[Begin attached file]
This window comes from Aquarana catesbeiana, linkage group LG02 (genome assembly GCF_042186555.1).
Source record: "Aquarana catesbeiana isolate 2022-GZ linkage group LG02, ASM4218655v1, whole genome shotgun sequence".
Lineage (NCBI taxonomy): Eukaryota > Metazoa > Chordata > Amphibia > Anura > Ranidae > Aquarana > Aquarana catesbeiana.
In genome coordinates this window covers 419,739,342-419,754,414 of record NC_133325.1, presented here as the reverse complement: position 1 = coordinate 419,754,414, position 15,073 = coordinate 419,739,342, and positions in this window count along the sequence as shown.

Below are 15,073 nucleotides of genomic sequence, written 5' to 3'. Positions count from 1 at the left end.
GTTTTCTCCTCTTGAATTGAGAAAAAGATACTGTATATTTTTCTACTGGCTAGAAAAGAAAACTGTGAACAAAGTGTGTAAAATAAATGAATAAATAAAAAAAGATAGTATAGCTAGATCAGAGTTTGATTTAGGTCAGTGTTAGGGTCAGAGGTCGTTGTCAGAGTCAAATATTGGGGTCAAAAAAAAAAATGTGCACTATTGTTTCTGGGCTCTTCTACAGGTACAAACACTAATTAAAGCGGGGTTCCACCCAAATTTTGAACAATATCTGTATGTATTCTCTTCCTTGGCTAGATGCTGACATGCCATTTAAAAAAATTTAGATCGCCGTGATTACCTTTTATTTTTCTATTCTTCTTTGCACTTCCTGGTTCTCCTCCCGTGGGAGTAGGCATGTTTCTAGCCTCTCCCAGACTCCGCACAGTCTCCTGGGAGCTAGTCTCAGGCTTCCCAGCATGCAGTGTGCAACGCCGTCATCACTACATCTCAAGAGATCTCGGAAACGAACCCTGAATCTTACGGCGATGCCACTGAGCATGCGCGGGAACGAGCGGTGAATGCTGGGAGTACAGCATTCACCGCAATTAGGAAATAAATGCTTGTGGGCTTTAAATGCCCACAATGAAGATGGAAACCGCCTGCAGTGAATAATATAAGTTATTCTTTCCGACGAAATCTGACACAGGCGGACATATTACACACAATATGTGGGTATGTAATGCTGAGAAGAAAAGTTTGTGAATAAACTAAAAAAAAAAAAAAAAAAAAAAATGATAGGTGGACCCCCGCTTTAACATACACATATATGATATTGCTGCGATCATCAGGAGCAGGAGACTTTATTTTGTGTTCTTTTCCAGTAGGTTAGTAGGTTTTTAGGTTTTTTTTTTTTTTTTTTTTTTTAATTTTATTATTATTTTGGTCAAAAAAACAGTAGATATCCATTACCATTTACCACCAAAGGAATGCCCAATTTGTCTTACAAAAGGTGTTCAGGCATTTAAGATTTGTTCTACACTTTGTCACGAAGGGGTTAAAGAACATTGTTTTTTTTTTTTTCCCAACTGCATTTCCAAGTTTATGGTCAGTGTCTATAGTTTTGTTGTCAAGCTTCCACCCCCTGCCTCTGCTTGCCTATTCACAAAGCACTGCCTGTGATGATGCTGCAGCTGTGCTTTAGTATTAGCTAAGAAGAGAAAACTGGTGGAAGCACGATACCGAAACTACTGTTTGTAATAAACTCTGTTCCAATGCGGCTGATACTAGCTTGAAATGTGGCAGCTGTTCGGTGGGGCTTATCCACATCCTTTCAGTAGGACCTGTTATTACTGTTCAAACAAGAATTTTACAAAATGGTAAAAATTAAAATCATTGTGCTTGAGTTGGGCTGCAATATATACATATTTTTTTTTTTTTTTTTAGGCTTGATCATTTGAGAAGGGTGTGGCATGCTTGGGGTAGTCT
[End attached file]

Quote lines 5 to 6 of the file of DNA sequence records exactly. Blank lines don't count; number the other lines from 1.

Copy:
Below are 15,073 nucleotides of genomic sequence, written 5' to 3'. Positions count from 1 at the left end.
GTTTTCTCCTCTTGAATTGAGAAAAAGATACTGTATATTTTTCTACTGGCTAGAAAAGAAAACTGTGAACAAAGTGTGTAAAATAAATGAATAAATAAAAAAAGATAGTATAGCTAGATCAGAGTTTGATTTAGGTCAGTGTTAGGGTCAGAGGTCGTTGTCAGAGTCAAATATTGGGGTCAAAAAAAAAAATGTGCACTATTGTTTCTGGGCTCTTCTACAGGTACAAACACTAATTAAAGCGGGGTTCCACCCAAATTTTGAACAATATCTGTATGTATTCTCTTCCTTGGCTAGATGCTGACATGCCATTTAAAAAAATTTAGATCGCCGTGATTACCTTTTATTTTTCTATTCTTCTTTGCACTTCCTGGTTCTCCTCCCGTGGGAGTAGGCATGTTTCTAGCCTCTCCCAGACTCCGCACAGTCTCCTGGGAGCTAGTCTCAGGCTTCCCAGCATGCAGTGTGCAACGCCGTCATCACTACATCTCAAGAGATCTCGGAAACGAACCCTGAATCTTACGGCGATGCCACTGAGCATGCGCGGGAACGAGCGGTGAATGCTGGGAGTACAGCATTCACCGCAATTAGGAAATAAATGCTTGTGGGCTTTAAATGCCCACAATGAAGATGGAAACCGCCTGCAGTGAATAATATAAGTTATTCTTTCCGACGAAATCTGACACAGGCGGACATATTACACACAATATGTGGGTATGTAATGCTGAGAAGAAAAGTTTGTGAATAAACTAAAAAAAAAAAAAAAAAAAAAAATGATAGGTGGACCCCCGCTTTAACATACACATATATGATATTGCTGCGATCATCAGGAGCAGGAGACTTTATTTTGTGTTCTTTTCCAGTAGGTTAGTAGGTTTTTAGGTTTTTTTTTTTTTTTTTTTTTTTAATTTTATTATTATTTTGGTCAAAAAAACAGTAGATATCCATTACCATTTACCACCAAAGGAATGCCCAATTTGTCTTACAAAAGGTGTTCAGGCATTTAAGATTTGTTCTACACTTTGTCACGAAGGGGTTAAAGAACATTGTTTTTTTTTTTTTCCCAACTGCATTTCCAAGTTTATGGTCAGTGTCTATAGTTTTGTTGTCAAGCTTCCACCCCCTGCCTCTGCTTGCCTATTCACAAAGCACTGCCTGTGATGATGCTGCAGCTGTGCTTTAGTATTAGCTAAGAAGAGAAAACTGGTGGAAGCACGATACCGAAACTACTGTTTGTAATAAACTCTGTTCCAATGCGGCTGATACTAGCTTGAAATGTGGCAGCTGTTCGGTGGGGCTTATCCACATCCTTTCAGTAGGACCTGTTATTACTGTTCAAACAAGAATTTTACAAAATGGTAAAAATTAAAATCATTGTGCTTGAGTTGGGCTGCAATATATACATATTTTTTTTTTTTTTTTTAGGCTTGATCATTTGAGAAGGGTGTGGCATGCTTGGGGTAGTCT